Ranking the 10 Most Defining Moments in Philadelphia Eagles Franchise History
The history of the Philadelphia Eagles has been full of ups and downs. The ups include some of the greatest games in NFL history, and the downs include some of the most heartbreaking defeats, particularly those that prevented the Eagles from reaching their goal of winning the Super Bowl.
Every moment, however, whether good or bad, has left a permanent impact upon the Eagles' fanbase and has made Eagles nation what it is today.
Here's a list of the 10 most defining moments in Eagles' franchise history.
10. Miracle at the New Meadowlands
While it was a close call between this game and the first Miracle at the Meadowlands, the most recent game is a more defining moment and will go down as one of the greatest games in not only Eagles history, but in NFL history.
It was this game that solidified Michael Vick as the clear starter in the eyes of the fans, the organization, and most importantly the locker room.
It was this game that showed that for all the flaws of the post-McNabb Eagles, lack of heart was not one of them (at least on offense).
And it was this game that showed that if the Eagles truly show up every Sunday, there's not a single opponent that they could not beat.
9. Signing of Terrell Owens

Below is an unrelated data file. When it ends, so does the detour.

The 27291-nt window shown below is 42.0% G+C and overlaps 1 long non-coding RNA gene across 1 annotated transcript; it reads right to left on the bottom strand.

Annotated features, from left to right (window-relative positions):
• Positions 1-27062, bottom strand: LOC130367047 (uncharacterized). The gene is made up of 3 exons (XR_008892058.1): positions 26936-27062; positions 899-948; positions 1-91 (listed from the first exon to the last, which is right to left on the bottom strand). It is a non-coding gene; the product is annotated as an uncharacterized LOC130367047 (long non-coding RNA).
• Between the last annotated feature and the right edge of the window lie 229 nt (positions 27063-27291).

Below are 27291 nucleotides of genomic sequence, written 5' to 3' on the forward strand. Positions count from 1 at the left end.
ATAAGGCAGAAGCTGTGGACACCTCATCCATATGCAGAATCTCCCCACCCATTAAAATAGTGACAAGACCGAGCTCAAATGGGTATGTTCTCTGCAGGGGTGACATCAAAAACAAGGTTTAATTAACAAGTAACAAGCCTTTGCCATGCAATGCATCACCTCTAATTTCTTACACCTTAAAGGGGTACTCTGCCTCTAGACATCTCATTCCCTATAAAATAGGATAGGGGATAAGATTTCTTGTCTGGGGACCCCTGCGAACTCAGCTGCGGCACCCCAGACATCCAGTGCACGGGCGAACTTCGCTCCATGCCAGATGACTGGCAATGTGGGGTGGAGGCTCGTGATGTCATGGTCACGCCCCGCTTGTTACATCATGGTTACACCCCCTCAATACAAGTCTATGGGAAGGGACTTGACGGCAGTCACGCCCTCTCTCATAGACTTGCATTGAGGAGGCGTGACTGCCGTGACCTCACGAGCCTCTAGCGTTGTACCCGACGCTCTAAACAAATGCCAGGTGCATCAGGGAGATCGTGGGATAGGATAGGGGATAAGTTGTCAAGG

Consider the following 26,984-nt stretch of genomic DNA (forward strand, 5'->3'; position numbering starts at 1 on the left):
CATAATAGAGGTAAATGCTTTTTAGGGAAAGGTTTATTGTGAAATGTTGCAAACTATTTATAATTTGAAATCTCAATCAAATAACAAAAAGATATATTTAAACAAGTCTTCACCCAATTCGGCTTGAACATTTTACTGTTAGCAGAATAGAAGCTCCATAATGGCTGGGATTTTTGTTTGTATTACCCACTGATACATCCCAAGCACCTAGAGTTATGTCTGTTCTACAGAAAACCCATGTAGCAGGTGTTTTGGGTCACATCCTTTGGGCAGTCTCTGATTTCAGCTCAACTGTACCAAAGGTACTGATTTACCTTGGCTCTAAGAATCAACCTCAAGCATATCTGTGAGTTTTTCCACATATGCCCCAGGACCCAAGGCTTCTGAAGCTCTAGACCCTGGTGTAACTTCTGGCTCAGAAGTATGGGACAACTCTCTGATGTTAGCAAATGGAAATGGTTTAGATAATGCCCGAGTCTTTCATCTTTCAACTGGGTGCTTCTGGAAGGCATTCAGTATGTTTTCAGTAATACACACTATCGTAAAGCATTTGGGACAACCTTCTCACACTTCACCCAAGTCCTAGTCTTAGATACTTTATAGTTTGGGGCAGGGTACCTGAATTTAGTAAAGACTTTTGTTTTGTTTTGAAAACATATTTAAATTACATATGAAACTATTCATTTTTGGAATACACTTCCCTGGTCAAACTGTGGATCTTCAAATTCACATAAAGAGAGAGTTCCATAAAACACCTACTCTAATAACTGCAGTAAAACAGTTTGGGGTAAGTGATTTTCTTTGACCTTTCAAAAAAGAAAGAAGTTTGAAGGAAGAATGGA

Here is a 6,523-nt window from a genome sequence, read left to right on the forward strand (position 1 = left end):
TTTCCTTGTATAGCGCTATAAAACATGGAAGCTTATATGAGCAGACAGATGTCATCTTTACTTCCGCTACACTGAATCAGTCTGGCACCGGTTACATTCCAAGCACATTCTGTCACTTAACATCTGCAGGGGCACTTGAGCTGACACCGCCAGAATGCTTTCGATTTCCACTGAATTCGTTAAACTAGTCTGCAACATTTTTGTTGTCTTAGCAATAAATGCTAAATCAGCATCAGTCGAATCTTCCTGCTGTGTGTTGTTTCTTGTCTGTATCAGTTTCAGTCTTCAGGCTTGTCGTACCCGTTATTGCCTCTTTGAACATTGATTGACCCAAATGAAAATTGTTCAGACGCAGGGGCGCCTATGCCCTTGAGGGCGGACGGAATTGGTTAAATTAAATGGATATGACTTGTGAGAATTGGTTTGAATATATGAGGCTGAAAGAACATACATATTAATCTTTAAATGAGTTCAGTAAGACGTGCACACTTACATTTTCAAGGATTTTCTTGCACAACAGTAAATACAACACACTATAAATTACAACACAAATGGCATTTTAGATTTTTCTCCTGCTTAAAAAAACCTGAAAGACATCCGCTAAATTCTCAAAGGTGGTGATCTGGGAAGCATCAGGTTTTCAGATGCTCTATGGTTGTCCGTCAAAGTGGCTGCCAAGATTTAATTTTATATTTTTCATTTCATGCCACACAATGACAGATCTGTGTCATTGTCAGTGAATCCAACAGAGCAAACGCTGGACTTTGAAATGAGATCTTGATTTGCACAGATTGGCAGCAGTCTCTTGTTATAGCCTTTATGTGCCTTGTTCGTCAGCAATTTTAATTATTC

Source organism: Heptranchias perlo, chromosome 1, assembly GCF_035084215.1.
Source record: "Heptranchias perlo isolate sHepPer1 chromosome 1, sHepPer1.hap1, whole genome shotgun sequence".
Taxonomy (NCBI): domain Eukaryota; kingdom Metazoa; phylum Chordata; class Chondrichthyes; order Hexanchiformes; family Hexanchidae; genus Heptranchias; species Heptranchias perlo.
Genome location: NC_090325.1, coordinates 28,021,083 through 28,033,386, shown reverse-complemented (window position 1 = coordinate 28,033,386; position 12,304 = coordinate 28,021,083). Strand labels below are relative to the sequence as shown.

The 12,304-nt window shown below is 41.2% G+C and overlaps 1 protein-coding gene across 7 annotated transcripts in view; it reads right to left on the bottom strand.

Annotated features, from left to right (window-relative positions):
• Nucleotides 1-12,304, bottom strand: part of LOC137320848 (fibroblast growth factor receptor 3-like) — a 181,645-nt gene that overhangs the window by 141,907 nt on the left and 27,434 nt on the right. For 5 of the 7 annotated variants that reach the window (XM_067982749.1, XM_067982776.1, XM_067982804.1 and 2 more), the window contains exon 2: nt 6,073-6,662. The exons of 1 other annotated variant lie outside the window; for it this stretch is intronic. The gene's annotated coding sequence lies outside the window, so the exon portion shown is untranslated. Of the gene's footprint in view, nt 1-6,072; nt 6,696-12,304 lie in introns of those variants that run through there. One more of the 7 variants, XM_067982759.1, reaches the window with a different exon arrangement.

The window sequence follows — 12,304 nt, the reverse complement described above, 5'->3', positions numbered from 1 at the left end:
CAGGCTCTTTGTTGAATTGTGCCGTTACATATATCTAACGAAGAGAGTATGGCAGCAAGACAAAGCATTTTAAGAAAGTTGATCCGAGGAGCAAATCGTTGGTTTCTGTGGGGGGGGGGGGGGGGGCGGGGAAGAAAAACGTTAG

The Eagles had reached the NFC championship three consecutive times and fell every single time, with the last two times being against far inferior opponents on paper.
Fans criticized the organization every single season and questioned whether it truly was serious about delivering a championship to Philadelphia. Similarly, fans also began to question whether Donovan McNabb was an elite quarterback.
By signing Terrell Owens, the Eagles organization proved to fans that it was willing to make big offseason acquisitions if it truly believed it would help the team achieve its title goals.
Eagles fans were also then treated to one of the greatest seasons in Eagles' quarterback history, as Donovan McNabb, having finally been given a playmaker on offense, proved that he was an excellent passer.
He threw for 33 touchdowns and completed 64 percent of his passes to only eight interceptions.
But while Owens brought good times to Philadelphia, many will remember this era more for the drama he would create in the following season. The feud between him and McNabb would become one of the most well-known feuds in professional football history and represented a championship opportunity completely squandered.
8. Signing of Michael Vick
There were only two times in recent Eagles history when the organization has seemingly drastically deviated from its mission of building a team of high-quality players. Once was the preceding slide. The next was the signing of ex-convict Michael Vick.